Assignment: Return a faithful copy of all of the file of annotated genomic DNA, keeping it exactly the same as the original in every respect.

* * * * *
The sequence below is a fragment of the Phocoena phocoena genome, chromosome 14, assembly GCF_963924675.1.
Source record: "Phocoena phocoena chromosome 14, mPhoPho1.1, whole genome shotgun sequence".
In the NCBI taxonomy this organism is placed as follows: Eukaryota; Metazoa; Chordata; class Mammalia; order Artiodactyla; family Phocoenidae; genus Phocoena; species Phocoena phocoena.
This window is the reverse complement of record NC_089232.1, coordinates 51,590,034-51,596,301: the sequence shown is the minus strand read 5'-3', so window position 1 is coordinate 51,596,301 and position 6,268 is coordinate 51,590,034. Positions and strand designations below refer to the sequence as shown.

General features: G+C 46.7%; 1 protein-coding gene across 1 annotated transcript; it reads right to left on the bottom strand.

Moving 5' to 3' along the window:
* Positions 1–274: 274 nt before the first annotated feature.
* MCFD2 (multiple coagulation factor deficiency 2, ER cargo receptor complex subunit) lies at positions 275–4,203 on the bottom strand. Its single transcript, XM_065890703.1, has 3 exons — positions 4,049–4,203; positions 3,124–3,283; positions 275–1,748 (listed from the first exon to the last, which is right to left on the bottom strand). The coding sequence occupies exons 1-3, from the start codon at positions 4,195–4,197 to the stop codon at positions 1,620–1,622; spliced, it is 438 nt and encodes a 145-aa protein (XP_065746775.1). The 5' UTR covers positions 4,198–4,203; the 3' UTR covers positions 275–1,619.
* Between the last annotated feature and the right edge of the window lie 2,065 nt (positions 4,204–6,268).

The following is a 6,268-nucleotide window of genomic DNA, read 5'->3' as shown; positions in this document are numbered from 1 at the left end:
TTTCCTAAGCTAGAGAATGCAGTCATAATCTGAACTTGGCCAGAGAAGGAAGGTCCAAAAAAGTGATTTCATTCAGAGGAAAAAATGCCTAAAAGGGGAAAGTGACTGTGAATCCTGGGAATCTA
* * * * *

The sequence below is a fragment of the Phocoena phocoena genome, chromosome 14, assembly GCF_963924675.1.
Source record: "Phocoena phocoena chromosome 14, mPhoPho1.1, whole genome shotgun sequence".
In the NCBI taxonomy this organism is placed as follows: Eukaryota; Metazoa; Chordata; class Mammalia; order Artiodactyla; family Phocoenidae; genus Phocoena; species Phocoena phocoena.
This window is the reverse complement of record NC_089232.1, coordinates 51,590,034-51,596,301: the sequence shown is the minus strand read 5'-3', so window position 1 is coordinate 51,596,301 and position 6,268 is coordinate 51,590,034. Positions and strand designations below refer to the sequence as shown.

General features: G+C 46.7%; 1 protein-coding gene across 1 annotated transcript; it reads right to left on the bottom strand.

Moving 5' to 3' along the window:
* Positions 1–274: 274 nt before the first annotated feature.
* MCFD2 (multiple coagulation factor deficiency 2, ER cargo receptor complex subunit) lies at positions 275–4,203 on the bottom strand. Its single transcript, XM_065890703.1, has 3 exons — positions 4,049–4,203; positions 3,124–3,283; positions 275–1,748 (listed from the first exon to the last, which is right to left on the bottom strand). The coding sequence occupies exons 1-3, from the start codon at positions 4,195–4,197 to the stop codon at positions 1,620–1,622; spliced, it is 438 nt and encodes a 145-aa protein (XP_065746775.1). The 5' UTR covers positions 4,198–4,203; the 3' UTR covers positions 275–1,619.
* Between the last annotated feature and the right edge of the window lie 2,065 nt (positions 4,204–6,268).

The following is a 6,268-nucleotide window of genomic DNA, read 5'->3' as shown; positions in this document are numbered from 1 at the left end:
TTTCCTAAGCTAGAGAATGCAGTCATAATCTGAACTTGGCCAGAGAAGGAAGGTCCAAAAAAGTGATTTCATTCAGAGGAAAAAATGCCTAAAAGGGGAAAGTGACTGTGAATCCTGGGAATCTA